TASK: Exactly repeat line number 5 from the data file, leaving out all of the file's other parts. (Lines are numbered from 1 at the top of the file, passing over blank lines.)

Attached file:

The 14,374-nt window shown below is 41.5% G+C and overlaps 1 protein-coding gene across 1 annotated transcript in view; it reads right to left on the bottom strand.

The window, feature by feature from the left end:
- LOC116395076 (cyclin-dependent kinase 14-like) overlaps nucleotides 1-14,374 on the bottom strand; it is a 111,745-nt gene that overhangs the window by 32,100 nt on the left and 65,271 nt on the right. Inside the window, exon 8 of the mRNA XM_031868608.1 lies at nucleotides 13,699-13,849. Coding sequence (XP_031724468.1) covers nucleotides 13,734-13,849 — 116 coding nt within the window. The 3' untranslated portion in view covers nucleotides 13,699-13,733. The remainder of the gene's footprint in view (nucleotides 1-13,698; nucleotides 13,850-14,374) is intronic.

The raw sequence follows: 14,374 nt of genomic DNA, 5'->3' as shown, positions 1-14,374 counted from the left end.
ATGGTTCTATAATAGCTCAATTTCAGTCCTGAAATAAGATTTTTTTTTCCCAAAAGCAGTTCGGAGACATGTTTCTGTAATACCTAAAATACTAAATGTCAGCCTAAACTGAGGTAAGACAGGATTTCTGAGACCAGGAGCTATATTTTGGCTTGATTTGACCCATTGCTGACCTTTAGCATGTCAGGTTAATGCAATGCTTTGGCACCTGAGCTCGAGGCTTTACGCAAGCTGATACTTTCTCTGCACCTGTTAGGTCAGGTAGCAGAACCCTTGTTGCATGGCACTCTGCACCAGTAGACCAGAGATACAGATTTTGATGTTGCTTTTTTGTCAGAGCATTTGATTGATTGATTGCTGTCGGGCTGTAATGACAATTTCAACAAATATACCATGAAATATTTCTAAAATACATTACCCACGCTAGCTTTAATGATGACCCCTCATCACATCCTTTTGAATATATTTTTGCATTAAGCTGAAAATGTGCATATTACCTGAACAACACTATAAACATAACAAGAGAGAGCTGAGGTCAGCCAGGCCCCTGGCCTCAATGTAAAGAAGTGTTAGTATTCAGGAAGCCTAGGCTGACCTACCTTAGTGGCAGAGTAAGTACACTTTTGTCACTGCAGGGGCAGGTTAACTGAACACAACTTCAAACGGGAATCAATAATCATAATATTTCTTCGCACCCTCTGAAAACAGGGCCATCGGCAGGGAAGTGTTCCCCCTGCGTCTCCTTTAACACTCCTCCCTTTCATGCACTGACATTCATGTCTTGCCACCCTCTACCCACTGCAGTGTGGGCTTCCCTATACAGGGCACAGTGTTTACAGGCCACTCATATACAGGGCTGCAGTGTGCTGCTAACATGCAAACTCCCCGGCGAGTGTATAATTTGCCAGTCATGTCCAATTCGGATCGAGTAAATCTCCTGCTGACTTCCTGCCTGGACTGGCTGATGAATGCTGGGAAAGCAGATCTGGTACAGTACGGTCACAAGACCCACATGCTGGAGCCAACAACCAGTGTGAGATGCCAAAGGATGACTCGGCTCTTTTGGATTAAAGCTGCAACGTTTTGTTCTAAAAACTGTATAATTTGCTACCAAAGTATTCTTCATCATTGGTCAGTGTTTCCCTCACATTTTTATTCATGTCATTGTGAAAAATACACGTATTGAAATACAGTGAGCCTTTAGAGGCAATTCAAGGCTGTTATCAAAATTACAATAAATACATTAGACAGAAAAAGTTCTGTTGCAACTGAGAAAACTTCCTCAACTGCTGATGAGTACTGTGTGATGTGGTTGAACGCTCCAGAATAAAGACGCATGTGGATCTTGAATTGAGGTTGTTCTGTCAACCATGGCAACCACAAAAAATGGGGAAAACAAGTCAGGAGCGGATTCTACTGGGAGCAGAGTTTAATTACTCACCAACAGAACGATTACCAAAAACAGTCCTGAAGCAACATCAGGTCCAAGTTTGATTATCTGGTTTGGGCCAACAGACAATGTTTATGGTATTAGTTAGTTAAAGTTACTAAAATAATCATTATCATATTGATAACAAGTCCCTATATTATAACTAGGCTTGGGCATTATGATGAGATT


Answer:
ATGGTTCTATAATAGCTCAATTTCAGTCCTGAAATAAGATTTTTTTTTCCCAAAAGCAGTTCGGAGACATGTTTCTGTAATACCTAAAATACTAAATGTCAGCCTAAACTGAGGTAAGACAGGATTTCTGAGACCAGGAGCTATATTTTGGCTTGATTTGACCCATTGCTGACCTTTAGCATGTCAGGTTAATGCAATGCTTTGGCACCTGAGCTCGAGGCTTTACGCAAGCTGATACTTTCTCTGCACCTGTTAGGTCAGGTAGCAGAACCCTTGTTGCATGGCACTCTGCACCAGTAGACCAGAGATACAGATTTTGATGTTGCTTTTTTGTCAGAGCATTTGATTGATTGATTGCTGTCGGGCTGTAATGACAATTTCAACAAATATACCATGAAATATTTCTAAAATACATTACCCACGCTAGCTTTAATGATGACCCCTCATCACATCCTTTTGAATATATTTTTGCATTAAGCTGAAAATGTGCATATTACCTGAACAACACTATAAACATAACAAGAGAGAGCTGAGGTCAGCCAGGCCCCTGGCCTCAATGTAAAGAAGTGTTAGTATTCAGGAAGCCTAGGCTGACCTACCTTAGTGGCAGAGTAAGTACACTTTTGTCACTGCAGGGGCAGGTTAACTGAACACAACTTCAAACGGGAATCAATAATCATAATATTTCTTCGCACCCTCTGAAAACAGGGCCATCGGCAGGGAAGTGTTCCCCCTGCGTCTCCTTTAACACTCCTCCCTTTCATGCACTGACATTCATGTCTTGCCACCCTCTACCCACTGCAGTGTGGGCTTCCCTATACAGGGCACAGTGTTTACAGGCCACTCATATACAGGGCTGCAGTGTGCTGCTAACATGCAAACTCCCCGGCGAGTGTATAATTTGCCAGTCATGTCCAATTCGGATCGAGTAAATCTCCTGCTGACTTCCTGCCTGGACTGGCTGATGAATGCTGGGAAAGCAGATCTGGTACAGTACGGTCACAAGACCCACATGCTGGAGCCAACAACCAGTGTGAGATGCCAAAGGATGACTCGGCTCTTTTGGATTAAAGCTGCAACGTTTTGTTCTAAAAACTGTATAATTTGCTACCAAAGTATTCTTCATCATTGGTCAGTGTTTCCCTCACATTTTTATTCATGTCATTGTGAAAAATACACGTATTGAAATACAGTGAGCCTTTAGAGGCAATTCAAGGCTGTTATCAAAATTACAATAAATACATTAGACAGAAAAAGTTCTGTTGCAACTGAGAAAACTTCCTCAACTGCTGATGAGTACTGTGTGATGTGGTTGAACGCTCCAGAATAAAGACGCATGTGGATCTTGAATTGAGGTTGTTCTGTCAACCATGGCAACCACAAAAAATGGGGAAAACAAGTCAGGAGCGGATTCTACTGGGAGCAGAGTTTAATTACTCACCAACAGAACGATTACCAAAAACAGTCCTGAAGCAACATCAGGTCCAAGTTTGATTATCTGGTTTGGGCCAACAGACAATGTTTATGGTATTAGTTAGTTAAAGTTACTAAAATAATCATTATCATATTGATAACAAGTCCCTATATTATAACTAGGCTTGGGCATTATGATGAGATT